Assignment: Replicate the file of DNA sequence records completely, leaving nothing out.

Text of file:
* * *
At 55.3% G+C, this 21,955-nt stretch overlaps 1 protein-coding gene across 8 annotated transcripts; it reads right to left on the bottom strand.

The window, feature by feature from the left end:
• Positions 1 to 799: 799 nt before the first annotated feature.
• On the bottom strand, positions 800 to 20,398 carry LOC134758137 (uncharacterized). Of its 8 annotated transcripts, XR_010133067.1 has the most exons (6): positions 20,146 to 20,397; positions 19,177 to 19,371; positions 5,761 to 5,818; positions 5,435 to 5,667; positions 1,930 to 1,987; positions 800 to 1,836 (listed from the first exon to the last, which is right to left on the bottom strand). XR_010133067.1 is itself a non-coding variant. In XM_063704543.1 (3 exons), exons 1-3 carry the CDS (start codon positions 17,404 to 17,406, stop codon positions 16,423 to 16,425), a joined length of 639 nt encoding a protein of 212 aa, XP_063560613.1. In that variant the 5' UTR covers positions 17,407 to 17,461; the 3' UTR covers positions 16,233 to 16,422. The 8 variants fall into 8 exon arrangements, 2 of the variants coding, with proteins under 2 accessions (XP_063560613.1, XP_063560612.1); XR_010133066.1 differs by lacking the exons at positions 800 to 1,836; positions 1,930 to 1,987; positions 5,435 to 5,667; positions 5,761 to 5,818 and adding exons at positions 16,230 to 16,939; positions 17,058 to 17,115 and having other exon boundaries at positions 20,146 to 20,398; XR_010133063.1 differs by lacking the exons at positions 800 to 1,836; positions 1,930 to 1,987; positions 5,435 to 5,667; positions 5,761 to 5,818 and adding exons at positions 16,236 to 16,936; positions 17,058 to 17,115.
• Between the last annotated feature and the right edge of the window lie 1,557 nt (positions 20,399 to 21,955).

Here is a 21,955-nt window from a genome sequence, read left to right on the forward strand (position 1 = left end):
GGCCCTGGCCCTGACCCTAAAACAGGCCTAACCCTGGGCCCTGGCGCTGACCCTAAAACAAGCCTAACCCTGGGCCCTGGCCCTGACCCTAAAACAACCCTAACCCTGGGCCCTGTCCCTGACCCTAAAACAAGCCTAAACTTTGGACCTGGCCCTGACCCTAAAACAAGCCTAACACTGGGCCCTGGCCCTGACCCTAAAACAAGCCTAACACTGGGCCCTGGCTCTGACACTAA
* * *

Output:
At 55.3% G+C, this 21,955-nt stretch overlaps 1 protein-coding gene across 8 annotated transcripts; it reads right to left on the bottom strand.

The window, feature by feature from the left end:
• Positions 1 to 799: 799 nt before the first annotated feature.
• On the bottom strand, positions 800 to 20,398 carry LOC134758137 (uncharacterized). Of its 8 annotated transcripts, XR_010133067.1 has the most exons (6): positions 20,146 to 20,397; positions 19,177 to 19,371; positions 5,761 to 5,818; positions 5,435 to 5,667; positions 1,930 to 1,987; positions 800 to 1,836 (listed from the first exon to the last, which is right to left on the bottom strand). XR_010133067.1 is itself a non-coding variant. In XM_063704543.1 (3 exons), exons 1-3 carry the CDS (start codon positions 17,404 to 17,406, stop codon positions 16,423 to 16,425), a joined length of 639 nt encoding a protein of 212 aa, XP_063560613.1. In that variant the 5' UTR covers positions 17,407 to 17,461; the 3' UTR covers positions 16,233 to 16,422. The 8 variants fall into 8 exon arrangements, 2 of the variants coding, with proteins under 2 accessions (XP_063560613.1, XP_063560612.1); XR_010133066.1 differs by lacking the exons at positions 800 to 1,836; positions 1,930 to 1,987; positions 5,435 to 5,667; positions 5,761 to 5,818 and adding exons at positions 16,230 to 16,939; positions 17,058 to 17,115 and having other exon boundaries at positions 20,146 to 20,398; XR_010133063.1 differs by lacking the exons at positions 800 to 1,836; positions 1,930 to 1,987; positions 5,435 to 5,667; positions 5,761 to 5,818 and adding exons at positions 16,236 to 16,936; positions 17,058 to 17,115.
• Between the last annotated feature and the right edge of the window lie 1,557 nt (positions 20,399 to 21,955).

Here is a 21,955-nt window from a genome sequence, read left to right on the forward strand (position 1 = left end):
GGCCCTGGCCCTGACCCTAAAACAGGCCTAACCCTGGGCCCTGGCGCTGACCCTAAAACAAGCCTAACCCTGGGCCCTGGCCCTGACCCTAAAACAACCCTAACCCTGGGCCCTGTCCCTGACCCTAAAACAAGCCTAAACTTTGGACCTGGCCCTGACCCTAAAACAAGCCTAACACTGGGCCCTGGCCCTGACCCTAAAACAAGCCTAACACTGGGCCCTGGCTCTGACACTAA